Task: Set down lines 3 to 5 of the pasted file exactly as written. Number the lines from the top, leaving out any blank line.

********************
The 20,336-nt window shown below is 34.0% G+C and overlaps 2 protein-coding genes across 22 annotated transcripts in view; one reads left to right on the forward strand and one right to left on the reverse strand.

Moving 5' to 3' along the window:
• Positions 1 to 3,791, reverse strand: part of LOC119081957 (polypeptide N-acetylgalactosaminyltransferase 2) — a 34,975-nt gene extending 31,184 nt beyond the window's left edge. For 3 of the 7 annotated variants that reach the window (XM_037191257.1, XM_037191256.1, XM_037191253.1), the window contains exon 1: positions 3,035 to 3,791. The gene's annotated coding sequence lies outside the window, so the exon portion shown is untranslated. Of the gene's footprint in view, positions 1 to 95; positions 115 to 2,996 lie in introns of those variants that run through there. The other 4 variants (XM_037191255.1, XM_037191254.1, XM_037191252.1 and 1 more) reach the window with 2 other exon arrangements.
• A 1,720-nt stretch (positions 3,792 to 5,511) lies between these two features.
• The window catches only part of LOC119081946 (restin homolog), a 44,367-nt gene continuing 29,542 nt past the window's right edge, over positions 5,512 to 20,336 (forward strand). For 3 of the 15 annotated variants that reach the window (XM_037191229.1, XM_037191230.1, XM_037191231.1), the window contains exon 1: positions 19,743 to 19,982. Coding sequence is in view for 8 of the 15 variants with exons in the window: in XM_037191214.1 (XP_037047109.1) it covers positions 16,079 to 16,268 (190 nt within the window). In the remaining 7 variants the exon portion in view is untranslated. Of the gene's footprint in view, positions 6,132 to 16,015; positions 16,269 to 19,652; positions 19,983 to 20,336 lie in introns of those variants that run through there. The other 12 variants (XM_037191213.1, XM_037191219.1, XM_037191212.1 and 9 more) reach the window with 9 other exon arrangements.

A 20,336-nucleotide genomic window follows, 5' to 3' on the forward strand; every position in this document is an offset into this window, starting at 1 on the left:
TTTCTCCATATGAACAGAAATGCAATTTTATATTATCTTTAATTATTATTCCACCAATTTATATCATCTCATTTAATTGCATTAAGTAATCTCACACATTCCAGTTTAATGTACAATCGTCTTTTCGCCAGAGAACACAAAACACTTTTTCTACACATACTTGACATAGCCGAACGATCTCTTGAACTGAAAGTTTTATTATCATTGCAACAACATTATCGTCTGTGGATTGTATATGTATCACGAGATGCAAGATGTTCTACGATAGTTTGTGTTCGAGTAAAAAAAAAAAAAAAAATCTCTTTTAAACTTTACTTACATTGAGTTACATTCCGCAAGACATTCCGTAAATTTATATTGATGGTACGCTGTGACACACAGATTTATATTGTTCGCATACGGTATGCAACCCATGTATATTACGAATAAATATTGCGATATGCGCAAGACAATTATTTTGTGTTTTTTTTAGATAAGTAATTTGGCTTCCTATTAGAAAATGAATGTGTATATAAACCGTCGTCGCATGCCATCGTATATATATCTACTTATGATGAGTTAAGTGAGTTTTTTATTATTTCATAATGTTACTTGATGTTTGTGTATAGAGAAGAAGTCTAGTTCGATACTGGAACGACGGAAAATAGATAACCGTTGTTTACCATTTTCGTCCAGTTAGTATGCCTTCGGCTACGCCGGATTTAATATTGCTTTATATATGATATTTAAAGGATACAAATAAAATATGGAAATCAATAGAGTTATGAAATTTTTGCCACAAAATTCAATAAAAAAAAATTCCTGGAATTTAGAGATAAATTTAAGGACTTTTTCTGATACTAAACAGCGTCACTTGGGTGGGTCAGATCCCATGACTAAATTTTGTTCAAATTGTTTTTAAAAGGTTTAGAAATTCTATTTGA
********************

• Positions 1 to 3,791, reverse strand: part of LOC119081957 (polypeptide N-acetylgalactosaminyltransferase 2) — a 34,975-nt gene extending 31,184 nt beyond the window's left edge. For 3 of the 7 annotated variants that reach the window (XM_037191257.1, XM_037191256.1, XM_037191253.1), the window contains exon 1: positions 3,035 to 3,791. The gene's annotated coding sequence lies outside the window, so the exon portion shown is untranslated. Of the gene's footprint in view, positions 1 to 95; positions 115 to 2,996 lie in introns of those variants that run through there. The other 4 variants (XM_037191255.1, XM_037191254.1, XM_037191252.1 and 1 more) reach the window with 2 other exon arrangements.
• A 1,720-nt stretch (positions 3,792 to 5,511) lies between these two features.
• The window catches only part of LOC119081946 (restin homolog), a 44,367-nt gene continuing 29,542 nt past the window's right edge, over positions 5,512 to 20,336 (forward strand). For 3 of the 15 annotated variants that reach the window (XM_037191229.1, XM_037191230.1, XM_037191231.1), the window contains exon 1: positions 19,743 to 19,982. Coding sequence is in view for 8 of the 15 variants with exons in the window: in XM_037191214.1 (XP_037047109.1) it covers positions 16,079 to 16,268 (190 nt within the window). In the remaining 7 variants the exon portion in view is untranslated. Of the gene's footprint in view, positions 6,132 to 16,015; positions 16,269 to 19,652; positions 19,983 to 20,336 lie in introns of those variants that run through there. The other 12 variants (XM_037191213.1, XM_037191219.1, XM_037191212.1 and 9 more) reach the window with 9 other exon arrangements.